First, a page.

Breakroom Book Review: Extreme Ownership

Chronicling both heroic and tragic war stories, Extreme Ownership: How US Navy SEALs Lead and Win by Jocko Willink and Leif Babin had the potential to be just another good war-focused book destined to fall short of illuminating a novel facet of business leadership. However, we were relieved to find that our book of the month avoids that snare.

After serving in the Iraq War as commanders of SEAL Team 3 Task Unit Bruiser, Willink and Babin teamed up once again to coauthor a book like none we’ve read before. Extreme Ownership opens by retelling in great detail the events that lead to the accidental killing of a friendly Iraqi soldier by a fellow Navy SEAL. After reflecting on what went wrong and who was at fault for this deadly mistake, Willink ultimately comes to the conclusion that, “Despite all the failures of individuals, units, and leaders, and despite the myriad mistakes that had been made, there was only one person to blame for everything that had gone wrong on the operations: me.” Strong start.

So, what was our final reaction 300 pages later? Happily surprised.

While Extreme Ownership starts off with a bang, we were uncertain if it would be able to avoid the classic pitfalls found in many military leadership and business leadership books. All too often, military leaders assume that lessons learned in the fast-paced, high-intensity world of battle will naturally translate to the civilian world and, more specifically, the business world. Further, the typical business book is dry, uses hand-picked examples, often trades heavily in conjecture and unsubstantiated claims, and stays too high-level to be readily applicable to real-world business scenarios. Extreme Ownership artfully dodged all of those usual literary ailments by starting each chapter with an enthralling story that gets the blood pumping and prepares the reader to fully absorb the lesson and the business application that follows each high-stakes anecdote.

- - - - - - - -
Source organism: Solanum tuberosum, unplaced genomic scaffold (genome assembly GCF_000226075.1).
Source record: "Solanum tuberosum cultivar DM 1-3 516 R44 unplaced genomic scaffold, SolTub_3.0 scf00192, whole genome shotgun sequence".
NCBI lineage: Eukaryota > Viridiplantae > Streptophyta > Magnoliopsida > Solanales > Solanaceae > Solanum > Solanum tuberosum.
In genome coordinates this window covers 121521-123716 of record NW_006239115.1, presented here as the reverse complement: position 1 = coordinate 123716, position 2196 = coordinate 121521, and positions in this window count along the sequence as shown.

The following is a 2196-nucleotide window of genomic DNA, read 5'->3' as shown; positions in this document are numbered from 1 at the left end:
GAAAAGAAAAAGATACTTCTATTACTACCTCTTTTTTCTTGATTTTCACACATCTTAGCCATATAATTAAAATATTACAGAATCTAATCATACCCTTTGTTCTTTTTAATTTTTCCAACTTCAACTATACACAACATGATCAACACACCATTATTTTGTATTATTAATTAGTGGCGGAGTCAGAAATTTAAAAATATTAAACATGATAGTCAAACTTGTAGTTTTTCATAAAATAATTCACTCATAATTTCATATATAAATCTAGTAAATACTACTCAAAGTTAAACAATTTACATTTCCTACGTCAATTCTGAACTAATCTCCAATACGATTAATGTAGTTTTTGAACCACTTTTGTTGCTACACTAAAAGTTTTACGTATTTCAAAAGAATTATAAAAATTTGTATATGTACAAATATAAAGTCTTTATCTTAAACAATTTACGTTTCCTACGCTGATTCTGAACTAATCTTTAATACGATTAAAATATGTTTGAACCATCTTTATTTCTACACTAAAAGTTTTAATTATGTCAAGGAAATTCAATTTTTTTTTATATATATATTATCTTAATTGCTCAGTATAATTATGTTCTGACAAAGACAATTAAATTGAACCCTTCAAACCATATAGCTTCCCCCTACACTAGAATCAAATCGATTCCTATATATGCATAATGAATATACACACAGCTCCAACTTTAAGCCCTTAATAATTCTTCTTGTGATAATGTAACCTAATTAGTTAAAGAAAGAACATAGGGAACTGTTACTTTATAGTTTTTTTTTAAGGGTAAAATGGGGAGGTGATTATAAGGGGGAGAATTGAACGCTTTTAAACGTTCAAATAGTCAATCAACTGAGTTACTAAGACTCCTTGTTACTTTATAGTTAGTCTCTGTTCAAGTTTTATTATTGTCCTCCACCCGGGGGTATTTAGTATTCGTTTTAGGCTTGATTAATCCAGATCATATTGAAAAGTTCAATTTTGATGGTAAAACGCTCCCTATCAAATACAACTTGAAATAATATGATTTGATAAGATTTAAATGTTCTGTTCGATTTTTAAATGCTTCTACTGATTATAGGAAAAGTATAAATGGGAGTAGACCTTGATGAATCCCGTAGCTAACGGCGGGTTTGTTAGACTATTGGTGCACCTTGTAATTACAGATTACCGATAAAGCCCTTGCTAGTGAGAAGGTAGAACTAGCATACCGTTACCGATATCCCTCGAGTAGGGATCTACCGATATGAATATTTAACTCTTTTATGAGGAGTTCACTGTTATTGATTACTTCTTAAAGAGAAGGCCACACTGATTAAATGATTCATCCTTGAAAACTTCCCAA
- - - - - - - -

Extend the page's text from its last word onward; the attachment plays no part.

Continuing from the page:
Lastly, and perhaps most surprisingly, we learned more about how to lead ourselves than how to lead others. So much so that the beloved American aphorism, “the buck stops here” would be an apt replacement title. This is a mindset that can be overlooked in the office but should stay at the forefront for each businessperson to achieve the highest levels of personal and professional success.

All in all, Extreme Ownership proved to be the non-business business book we didn’t know we needed by exemplifying the power of shifting the onus of teamwork onto those truly responsible for success or failure: the leaders.